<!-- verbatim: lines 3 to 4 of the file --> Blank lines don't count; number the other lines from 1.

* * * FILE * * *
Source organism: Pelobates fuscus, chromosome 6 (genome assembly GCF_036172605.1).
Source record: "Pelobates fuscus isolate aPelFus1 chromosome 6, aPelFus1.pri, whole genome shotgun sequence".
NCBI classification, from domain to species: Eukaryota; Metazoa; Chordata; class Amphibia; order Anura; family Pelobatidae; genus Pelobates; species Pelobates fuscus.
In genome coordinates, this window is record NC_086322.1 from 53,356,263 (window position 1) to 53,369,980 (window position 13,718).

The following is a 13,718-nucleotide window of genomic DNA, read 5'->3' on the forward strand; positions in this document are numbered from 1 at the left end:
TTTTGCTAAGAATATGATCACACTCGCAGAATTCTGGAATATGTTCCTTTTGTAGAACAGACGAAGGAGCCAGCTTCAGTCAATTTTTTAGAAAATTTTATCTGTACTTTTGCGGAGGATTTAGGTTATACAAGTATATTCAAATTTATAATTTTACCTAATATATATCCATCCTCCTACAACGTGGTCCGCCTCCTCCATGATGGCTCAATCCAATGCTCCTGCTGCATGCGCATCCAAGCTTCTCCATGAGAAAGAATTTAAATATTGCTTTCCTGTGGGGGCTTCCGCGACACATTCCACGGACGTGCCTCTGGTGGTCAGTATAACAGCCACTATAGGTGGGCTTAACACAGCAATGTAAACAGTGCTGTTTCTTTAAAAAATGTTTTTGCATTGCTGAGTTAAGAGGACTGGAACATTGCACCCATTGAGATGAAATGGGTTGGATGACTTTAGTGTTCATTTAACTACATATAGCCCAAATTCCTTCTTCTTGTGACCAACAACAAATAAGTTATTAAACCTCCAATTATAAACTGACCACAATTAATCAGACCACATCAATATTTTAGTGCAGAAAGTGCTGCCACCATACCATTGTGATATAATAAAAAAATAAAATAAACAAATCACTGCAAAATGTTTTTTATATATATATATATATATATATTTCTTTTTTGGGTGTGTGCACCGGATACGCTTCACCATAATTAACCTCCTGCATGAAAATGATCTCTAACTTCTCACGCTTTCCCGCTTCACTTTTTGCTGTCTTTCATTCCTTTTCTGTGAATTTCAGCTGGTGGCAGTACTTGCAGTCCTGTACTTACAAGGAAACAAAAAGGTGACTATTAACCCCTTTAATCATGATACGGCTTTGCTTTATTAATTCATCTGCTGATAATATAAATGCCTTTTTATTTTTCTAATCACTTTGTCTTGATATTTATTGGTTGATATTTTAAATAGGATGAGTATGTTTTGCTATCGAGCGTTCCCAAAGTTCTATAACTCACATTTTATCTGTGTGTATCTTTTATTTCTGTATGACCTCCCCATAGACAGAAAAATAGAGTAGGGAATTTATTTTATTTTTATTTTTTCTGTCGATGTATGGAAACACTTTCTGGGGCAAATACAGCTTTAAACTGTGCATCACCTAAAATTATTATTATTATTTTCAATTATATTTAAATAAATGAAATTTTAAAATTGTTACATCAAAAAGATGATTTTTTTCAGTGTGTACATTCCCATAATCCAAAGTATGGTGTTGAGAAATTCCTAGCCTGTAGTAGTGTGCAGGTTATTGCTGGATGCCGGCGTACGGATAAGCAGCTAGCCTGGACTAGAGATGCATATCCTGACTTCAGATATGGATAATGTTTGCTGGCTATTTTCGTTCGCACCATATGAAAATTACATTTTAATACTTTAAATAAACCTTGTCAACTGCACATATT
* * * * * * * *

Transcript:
NCBI classification, from domain to species: Eukaryota; Metazoa; Chordata; class Amphibia; order Anura; family Pelobatidae; genus Pelobates; species Pelobates fuscus.
In genome coordinates, this window is record NC_086322.1 from 53,356,263 (window position 1) to 53,369,980 (window position 13,718).